From the Latin carpe , meaning "to seize" and retracto , meaning "I draw back". An offensive spell used to defeat multiple enemies. This spell was seen only in Harry Potter and the Deathly Hallows: Part 1 video game. Anyone entering the perimeter of this spell sets off a high-pitched shriek. This spell may be related to the Intruder Charm. This spell was cast by the Death Eaters over Hogsmeade Wizarding Village to protect against intruders in Cauldron to Sieve Type: Transforms cauldrons, and presumably all pots and containers of that sort, into sieves.

Based on the etymology, it may warn the caster of any approaching enemies, similar to a Caterwauling Charm. Used multiple times by Hermione Granger in and to protect the tent she shared with Ron Weasley and Harry Potter. The incantation is a Latin phrase which translates to "beware of the enemy". Causes the person upon whom the spell is cast to become contented and happy, though heavy- handedness with it causes the victim to break into an uncontrollable laughing fit.

Taught to third-year charms classes , part of the written O. The spell was invented by Felix Summerbee. Cistem Aperio Cistem Aperio Type: This spell was used by Tom Riddle to open the chest in which Aragog was hidden. It was only seen in the film. Aperio is Latin for "uncover" or "open"; Cista is Latin for "trunk" or "chest".

Colloportus Locking Spell Type: Locks doors, and presumably all things that can be locked; it is unknown whether the counterspell is required, or if a key could open it. Used by Hermione Granger in in an attempt to prevent the Death Eaters that were following her from catching up. Perhaps a portmanteau of the Latin words colligere , which means "gather" and porta , which means "gate".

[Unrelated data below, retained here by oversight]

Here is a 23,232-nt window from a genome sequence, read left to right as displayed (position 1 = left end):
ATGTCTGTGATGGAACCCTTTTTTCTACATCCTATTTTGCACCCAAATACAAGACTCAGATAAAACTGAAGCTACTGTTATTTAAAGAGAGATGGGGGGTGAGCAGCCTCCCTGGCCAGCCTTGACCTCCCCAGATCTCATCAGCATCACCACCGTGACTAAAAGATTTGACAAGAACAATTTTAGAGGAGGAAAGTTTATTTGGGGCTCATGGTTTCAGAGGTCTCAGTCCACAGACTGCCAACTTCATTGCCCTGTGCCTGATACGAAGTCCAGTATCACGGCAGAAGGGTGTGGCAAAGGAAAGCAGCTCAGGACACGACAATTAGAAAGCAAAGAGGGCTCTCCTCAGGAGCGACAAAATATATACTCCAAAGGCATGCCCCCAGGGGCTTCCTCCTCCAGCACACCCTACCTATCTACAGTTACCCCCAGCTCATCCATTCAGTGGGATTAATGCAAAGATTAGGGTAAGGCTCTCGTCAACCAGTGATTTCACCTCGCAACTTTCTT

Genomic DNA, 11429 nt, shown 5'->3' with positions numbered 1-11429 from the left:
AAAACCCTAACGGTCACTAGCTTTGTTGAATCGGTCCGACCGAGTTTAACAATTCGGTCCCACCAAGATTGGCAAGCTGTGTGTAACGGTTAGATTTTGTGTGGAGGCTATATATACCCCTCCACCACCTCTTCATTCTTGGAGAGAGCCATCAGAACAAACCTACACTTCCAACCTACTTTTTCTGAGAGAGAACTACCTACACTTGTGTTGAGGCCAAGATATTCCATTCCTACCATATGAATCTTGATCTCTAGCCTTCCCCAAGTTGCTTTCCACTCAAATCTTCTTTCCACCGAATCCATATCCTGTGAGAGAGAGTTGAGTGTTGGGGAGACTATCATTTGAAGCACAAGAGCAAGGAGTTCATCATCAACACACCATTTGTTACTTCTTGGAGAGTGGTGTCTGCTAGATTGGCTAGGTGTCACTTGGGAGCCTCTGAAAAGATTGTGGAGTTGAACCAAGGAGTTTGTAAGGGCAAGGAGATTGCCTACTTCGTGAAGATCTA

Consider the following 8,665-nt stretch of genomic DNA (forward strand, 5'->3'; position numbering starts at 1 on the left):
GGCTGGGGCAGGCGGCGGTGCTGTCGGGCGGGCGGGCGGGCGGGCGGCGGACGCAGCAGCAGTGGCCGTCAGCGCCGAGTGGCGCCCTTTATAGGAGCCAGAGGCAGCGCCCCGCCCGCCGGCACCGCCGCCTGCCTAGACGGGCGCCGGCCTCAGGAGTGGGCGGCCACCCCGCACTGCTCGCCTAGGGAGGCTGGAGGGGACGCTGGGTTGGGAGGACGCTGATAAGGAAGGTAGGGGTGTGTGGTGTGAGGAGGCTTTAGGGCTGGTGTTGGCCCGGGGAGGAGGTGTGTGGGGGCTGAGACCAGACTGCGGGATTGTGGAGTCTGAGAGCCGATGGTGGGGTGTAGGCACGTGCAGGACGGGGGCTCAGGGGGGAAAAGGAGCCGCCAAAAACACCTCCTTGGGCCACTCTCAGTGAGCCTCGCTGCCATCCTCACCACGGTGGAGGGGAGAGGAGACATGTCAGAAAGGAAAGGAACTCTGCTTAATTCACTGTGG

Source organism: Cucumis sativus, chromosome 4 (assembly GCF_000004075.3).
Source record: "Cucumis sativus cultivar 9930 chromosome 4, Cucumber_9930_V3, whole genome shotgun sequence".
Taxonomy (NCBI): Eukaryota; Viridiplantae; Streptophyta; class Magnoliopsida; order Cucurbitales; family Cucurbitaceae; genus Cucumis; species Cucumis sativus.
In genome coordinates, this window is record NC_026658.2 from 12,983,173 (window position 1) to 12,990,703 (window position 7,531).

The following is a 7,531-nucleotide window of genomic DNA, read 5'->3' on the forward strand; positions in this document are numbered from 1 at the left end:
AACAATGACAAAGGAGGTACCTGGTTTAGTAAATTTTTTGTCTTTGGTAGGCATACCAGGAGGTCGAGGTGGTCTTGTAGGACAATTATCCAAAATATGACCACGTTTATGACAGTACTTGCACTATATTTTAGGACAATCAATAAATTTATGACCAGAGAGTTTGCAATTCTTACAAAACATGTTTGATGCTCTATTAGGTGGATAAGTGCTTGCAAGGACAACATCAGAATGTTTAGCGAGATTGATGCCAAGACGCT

This spell can easily be countered with Alohomora. Colloshoo Stickfast Hex Type: Adheres the victim's shoes to the ground with some sort of adhesive ectoplasm. This spell is mentioned twice, once as having been used on Severus Snape during a potions class , the other when one reads Curses and Counter-Curses by Vindictus Viridian. Colovaria Colour Change Charm Type: Changes the target's colour. Used by fifth-years in their OWLs. Almost certainly a combination of English "colour" and "vary". Confringo Blasting Curse Type: Causes anything that the spell comes into contact with to explode, and presumably thereafter burst into flame.

Used by Harry Potter to destroy the side-car of a motorbike in which he was riding during a battle against some Death Eaters in ; it was later used by Hermione Granger in an attempt to kill Nagini and facilitate an escape from Godric's Hollow. The incantation is direct Latin for "destroy". This spell seems to use heat for its explosion, while Expulso uses pressure instead. Confundo Confundus Charm Type: Causes the victim to become confused and befuddled. It was used multiple times in and The incantation, when non-capitalized, means "I confuse"; the title may derive from the Latin confundere , meaning "to confuse" or "to perplex".

Due to the name conjunctivitis is another word for "pink eye", a disease which forms a scabby inflammation over the eye , it is presumed this curse causes great pain to the victim's eyes. It was suggested by Sirius Black in his letter to Harry for him to use this spell on a dragon. Olympe Maxime used this spell on some giants in Cornflake skin spell Description: This spell causes the victim's skin to appear as though it was coated in cornflakes. In , an unnamed student went to the hospital for treatment after he was hit with it, which was presumably done in retaliation for the Inquisitorial Squad 's recent behaviour.